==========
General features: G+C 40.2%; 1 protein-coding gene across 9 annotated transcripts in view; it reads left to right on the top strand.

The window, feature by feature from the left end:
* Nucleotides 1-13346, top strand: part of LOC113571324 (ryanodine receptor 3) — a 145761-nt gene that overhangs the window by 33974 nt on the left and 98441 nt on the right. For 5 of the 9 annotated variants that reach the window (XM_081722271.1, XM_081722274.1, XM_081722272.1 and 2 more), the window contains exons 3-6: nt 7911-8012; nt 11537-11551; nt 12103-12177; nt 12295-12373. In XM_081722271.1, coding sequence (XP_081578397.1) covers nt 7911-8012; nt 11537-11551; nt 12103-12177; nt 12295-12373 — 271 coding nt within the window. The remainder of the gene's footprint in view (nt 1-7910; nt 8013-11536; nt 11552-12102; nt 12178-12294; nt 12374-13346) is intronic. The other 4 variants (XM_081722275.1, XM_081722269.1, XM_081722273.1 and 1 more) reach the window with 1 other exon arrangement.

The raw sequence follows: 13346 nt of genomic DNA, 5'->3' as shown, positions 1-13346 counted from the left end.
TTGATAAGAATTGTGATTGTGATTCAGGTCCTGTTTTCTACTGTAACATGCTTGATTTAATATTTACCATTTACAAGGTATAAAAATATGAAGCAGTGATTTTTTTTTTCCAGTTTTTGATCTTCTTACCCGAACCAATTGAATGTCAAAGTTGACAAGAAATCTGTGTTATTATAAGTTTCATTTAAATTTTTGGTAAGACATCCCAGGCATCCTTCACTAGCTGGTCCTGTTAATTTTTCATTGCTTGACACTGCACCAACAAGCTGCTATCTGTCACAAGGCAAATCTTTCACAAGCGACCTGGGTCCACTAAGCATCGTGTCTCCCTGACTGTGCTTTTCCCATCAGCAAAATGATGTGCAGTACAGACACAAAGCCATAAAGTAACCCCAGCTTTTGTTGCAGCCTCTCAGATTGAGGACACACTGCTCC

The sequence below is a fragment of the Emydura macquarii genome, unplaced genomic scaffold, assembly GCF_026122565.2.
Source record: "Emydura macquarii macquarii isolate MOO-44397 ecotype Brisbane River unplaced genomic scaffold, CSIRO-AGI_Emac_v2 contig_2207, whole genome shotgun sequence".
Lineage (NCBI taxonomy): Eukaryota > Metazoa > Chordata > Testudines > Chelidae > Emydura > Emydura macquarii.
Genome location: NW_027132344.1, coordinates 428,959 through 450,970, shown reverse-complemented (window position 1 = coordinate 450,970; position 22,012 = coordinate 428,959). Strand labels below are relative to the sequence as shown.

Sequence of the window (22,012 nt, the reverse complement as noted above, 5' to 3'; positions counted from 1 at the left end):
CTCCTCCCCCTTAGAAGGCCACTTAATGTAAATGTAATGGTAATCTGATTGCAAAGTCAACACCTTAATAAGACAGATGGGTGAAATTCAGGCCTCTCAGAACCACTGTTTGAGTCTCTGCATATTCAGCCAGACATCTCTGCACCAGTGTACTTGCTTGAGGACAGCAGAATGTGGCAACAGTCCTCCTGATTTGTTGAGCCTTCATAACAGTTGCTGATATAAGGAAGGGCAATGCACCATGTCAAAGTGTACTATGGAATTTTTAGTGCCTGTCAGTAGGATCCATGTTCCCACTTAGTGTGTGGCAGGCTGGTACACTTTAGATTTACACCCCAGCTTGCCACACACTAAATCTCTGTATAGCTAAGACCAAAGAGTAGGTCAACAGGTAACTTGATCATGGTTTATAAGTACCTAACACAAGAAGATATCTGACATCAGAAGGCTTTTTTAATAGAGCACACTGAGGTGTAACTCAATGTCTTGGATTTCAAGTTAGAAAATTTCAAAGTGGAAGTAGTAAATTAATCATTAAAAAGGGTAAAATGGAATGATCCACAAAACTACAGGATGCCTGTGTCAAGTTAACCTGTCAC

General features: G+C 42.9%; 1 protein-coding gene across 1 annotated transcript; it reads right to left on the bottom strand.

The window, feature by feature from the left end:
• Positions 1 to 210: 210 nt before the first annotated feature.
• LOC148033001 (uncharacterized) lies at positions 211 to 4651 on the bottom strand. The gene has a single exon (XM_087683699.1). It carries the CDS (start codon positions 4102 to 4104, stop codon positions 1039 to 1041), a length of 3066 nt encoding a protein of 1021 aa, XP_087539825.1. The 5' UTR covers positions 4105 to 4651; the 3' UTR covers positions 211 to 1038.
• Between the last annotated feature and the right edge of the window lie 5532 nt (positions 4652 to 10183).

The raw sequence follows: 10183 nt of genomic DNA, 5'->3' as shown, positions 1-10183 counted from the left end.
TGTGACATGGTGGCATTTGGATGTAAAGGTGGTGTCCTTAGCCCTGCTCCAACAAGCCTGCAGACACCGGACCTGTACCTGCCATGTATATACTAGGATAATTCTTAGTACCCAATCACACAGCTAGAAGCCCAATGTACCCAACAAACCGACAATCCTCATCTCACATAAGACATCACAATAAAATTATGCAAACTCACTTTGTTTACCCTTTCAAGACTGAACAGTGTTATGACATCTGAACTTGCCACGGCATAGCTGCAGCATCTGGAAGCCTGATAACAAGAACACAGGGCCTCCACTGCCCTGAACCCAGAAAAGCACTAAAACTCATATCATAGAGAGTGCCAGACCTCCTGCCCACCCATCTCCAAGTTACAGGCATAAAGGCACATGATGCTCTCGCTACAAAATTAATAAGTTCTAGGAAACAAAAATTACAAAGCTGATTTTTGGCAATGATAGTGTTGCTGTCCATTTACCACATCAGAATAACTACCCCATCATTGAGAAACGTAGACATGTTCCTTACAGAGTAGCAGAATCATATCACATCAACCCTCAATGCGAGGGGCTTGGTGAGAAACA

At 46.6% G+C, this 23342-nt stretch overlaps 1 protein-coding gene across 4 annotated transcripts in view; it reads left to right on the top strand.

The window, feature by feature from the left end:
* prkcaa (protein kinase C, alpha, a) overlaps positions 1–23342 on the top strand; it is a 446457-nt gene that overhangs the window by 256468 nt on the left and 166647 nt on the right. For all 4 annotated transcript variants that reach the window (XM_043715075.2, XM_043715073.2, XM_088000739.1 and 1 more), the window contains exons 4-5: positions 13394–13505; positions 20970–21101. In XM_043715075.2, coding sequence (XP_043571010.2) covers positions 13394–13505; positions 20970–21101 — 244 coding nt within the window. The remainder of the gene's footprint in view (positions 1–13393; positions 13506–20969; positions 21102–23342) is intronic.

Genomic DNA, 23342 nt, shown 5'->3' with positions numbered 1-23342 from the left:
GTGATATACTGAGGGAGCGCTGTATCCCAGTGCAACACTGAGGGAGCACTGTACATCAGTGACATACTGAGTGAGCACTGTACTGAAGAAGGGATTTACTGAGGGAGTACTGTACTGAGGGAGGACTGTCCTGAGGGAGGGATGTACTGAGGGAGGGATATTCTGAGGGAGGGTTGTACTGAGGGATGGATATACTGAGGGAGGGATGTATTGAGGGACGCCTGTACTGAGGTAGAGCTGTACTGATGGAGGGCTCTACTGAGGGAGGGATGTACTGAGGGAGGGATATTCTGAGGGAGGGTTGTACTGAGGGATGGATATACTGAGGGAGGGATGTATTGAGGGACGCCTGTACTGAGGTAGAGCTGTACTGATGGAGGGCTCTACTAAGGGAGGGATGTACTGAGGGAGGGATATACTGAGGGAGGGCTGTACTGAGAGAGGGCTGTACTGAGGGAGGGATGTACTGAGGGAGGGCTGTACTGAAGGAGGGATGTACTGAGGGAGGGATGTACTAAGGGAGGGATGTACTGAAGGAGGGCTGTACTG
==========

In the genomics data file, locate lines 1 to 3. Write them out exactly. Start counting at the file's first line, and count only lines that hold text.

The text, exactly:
General features: G+C 40.2%; 1 protein-coding gene across 9 annotated transcripts in view; it reads left to right on the top strand.

The window, feature by feature from the left end:
* Nucleotides 1-13346, top strand: part of LOC113571324 (ryanodine receptor 3) — a 145761-nt gene that overhangs the window by 33974 nt on the left and 98441 nt on the right. For 5 of the 9 annotated variants that reach the window (XM_081722271.1, XM_081722274.1, XM_081722272.1 and 2 more), the window contains exons 3-6: nt 7911-8012; nt 11537-11551; nt 12103-12177; nt 12295-12373. In XM_081722271.1, coding sequence (XP_081578397.1) covers nt 7911-8012; nt 11537-11551; nt 12103-12177; nt 12295-12373 — 271 coding nt within the window. The remainder of the gene's footprint in view (nt 1-7910; nt 8013-11536; nt 11552-12102; nt 12178-12294; nt 12374-13346) is intronic. The other 4 variants (XM_081722275.1, XM_081722269.1, XM_081722273.1 and 1 more) reach the window with 1 other exon arrangement.